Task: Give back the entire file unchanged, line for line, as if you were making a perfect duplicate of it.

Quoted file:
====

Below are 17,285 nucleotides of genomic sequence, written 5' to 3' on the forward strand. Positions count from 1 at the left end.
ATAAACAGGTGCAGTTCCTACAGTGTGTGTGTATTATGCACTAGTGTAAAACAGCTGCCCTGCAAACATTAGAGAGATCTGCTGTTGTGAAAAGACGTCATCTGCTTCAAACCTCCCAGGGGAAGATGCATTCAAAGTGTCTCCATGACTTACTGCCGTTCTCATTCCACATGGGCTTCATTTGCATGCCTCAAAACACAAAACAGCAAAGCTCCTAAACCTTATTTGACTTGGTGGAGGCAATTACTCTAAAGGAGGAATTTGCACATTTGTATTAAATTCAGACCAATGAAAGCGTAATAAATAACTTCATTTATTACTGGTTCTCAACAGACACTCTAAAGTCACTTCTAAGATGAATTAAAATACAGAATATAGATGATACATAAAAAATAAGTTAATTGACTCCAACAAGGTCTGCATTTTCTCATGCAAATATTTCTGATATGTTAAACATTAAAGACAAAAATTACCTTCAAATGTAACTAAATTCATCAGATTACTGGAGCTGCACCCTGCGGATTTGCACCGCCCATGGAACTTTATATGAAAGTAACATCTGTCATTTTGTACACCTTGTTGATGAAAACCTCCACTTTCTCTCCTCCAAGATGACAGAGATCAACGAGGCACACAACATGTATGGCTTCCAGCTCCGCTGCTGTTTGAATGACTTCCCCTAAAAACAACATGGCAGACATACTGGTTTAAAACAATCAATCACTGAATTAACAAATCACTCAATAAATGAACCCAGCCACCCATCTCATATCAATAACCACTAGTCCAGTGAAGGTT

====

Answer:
Below are 17,285 nucleotides of genomic sequence, written 5' to 3' on the forward strand. Positions count from 1 at the left end.
ATAAACAGGTGCAGTTCCTACAGTGTGTGTGTATTATGCACTAGTGTAAAACAGCTGCCCTGCAAACATTAGAGAGATCTGCTGTTGTGAAAAGACGTCATCTGCTTCAAACCTCCCAGGGGAAGATGCATTCAAAGTGTCTCCATGACTTACTGCCGTTCTCATTCCACATGGGCTTCATTTGCATGCCTCAAAACACAAAACAGCAAAGCTCCTAAACCTTATTTGACTTGGTGGAGGCAATTACTCTAAAGGAGGAATTTGCACATTTGTATTAAATTCAGACCAATGAAAGCGTAATAAATAACTTCATTTATTACTGGTTCTCAACAGACACTCTAAAGTCACTTCTAAGATGAATTAAAATACAGAATATAGATGATACATAAAAAATAAGTTAATTGACTCCAACAAGGTCTGCATTTTCTCATGCAAATATTTCTGATATGTTAAACATTAAAGACAAAAATTACCTTCAAATGTAACTAAATTCATCAGATTACTGGAGCTGCACCCTGCGGATTTGCACCGCCCATGGAACTTTATATGAAAGTAACATCTGTCATTTTGTACACCTTGTTGATGAAAACCTCCACTTTCTCTCCTCCAAGATGACAGAGATCAACGAGGCACACAACATGTATGGCTTCCAGCTCCGCTGCTGTTTGAATGACTTCCCCTAAAAACAACATGGCAGACATACTGGTTTAAAACAATCAATCACTGAATTAACAAATCACTCAATAAATGAACCCAGCCACCCATCTCATATCAATAACCACTAGTCCAGTGAAGGTT